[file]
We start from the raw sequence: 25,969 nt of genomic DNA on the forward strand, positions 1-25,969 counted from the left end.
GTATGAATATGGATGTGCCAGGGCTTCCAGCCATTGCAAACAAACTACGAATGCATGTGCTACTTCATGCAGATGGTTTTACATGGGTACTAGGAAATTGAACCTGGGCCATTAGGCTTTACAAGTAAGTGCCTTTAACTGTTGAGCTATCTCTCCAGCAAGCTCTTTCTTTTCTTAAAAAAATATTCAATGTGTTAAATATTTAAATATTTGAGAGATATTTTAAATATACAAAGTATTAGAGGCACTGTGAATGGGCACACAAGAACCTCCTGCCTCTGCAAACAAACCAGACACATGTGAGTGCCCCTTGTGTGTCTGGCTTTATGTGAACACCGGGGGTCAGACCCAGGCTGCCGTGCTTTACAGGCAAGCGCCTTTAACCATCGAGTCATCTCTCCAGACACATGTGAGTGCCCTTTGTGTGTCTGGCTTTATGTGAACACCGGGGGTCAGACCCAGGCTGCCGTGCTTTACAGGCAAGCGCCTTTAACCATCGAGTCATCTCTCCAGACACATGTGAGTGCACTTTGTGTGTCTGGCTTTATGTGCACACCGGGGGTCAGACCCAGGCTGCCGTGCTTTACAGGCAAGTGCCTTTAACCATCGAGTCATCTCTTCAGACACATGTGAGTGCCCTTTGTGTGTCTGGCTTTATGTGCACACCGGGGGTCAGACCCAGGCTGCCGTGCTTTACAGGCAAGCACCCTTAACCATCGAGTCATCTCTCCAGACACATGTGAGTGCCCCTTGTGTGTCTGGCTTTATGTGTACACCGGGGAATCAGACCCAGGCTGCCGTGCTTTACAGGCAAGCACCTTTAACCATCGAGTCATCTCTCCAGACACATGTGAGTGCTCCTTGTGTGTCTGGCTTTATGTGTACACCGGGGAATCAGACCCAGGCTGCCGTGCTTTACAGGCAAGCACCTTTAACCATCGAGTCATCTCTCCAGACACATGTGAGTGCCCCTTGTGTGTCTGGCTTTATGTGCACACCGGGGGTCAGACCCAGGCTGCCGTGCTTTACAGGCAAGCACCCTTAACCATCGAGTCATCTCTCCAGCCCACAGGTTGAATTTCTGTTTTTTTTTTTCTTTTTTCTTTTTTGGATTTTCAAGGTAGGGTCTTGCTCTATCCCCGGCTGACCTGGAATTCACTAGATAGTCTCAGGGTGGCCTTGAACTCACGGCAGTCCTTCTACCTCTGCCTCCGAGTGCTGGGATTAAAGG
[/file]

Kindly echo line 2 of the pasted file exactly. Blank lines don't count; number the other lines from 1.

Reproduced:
GTATGAATATGGATGTGCCAGGGCTTCCAGCCATTGCAAACAAACTACGAATGCATGTGCTACTTCATGCAGATGGTTTTACATGGGTACTAGGAAATTGAACCTGGGCCATTAGGCTTTACAAGTAAGTGCCTTTAACTGTTGAGCTATCTCTCCAGCAAGCTCTTTCTTTTCTTAAAAAAATATTCAATGTGTTAAATATTTAAATATTTGAGAGATATTTTAAATATACAAAGTATTAGAGGCACTGTGAATGGGCACACAAGAACCTCCTGCCTCTGCAAACAAACCAGACACATGTGAGTGCCCCTTGTGTGTCTGGCTTTATGTGAACACCGGGGGTCAGACCCAGGCTGCCGTGCTTTACAGGCAAGCGCCTTTAACCATCGAGTCATCTCTCCAGACACATGTGAGTGCCCTTTGTGTGTCTGGCTTTATGTGAACACCGGGGGTCAGACCCAGGCTGCCGTGCTTTACAGGCAAGCGCCTTTAACCATCGAGTCATCTCTCCAGACACATGTGAGTGCACTTTGTGTGTCTGGCTTTATGTGCACACCGGGGGTCAGACCCAGGCTGCCGTGCTTTACAGGCAAGTGCCTTTAACCATCGAGTCATCTCTTCAGACACATGTGAGTGCCCTTTGTGTGTCTGGCTTTATGTGCACACCGGGGGTCAGACCCAGGCTGCCGTGCTTTACAGGCAAGCACCCTTAACCATCGAGTCATCTCTCCAGACACATGTGAGTGCCCCTTGTGTGTCTGGCTTTATGTGTACACCGGGGAATCAGACCCAGGCTGCCGTGCTTTACAGGCAAGCACCTTTAACCATCGAGTCATCTCTCCAGACACATGTGAGTGCTCCTTGTGTGTCTGGCTTTATGTGTACACCGGGGAATCAGACCCAGGCTGCCGTGCTTTACAGGCAAGCACCTTTAACCATCGAGTCATCTCTCCAGACACATGTGAGTGCCCCTTGTGTGTCTGGCTTTATGTGCACACCGGGGGTCAGACCCAGGCTGCCGTGCTTTACAGGCAAGCACCCTTAACCATCGAGTCATCTCTCCAGCCCACAGGTTGAATTTCTGTTTTTTTTTTTCTTTTTTCTTTTTTGGATTTTCAAGGTAGGGTCTTGCTCTATCCCCGGCTGACCTGGAATTCACTAGATAGTCTCAGGGTGGCCTTGAACTCACGGCAGTCCTTCTACCTCTGCCTCCGAGTGCTGGGATTAAAGG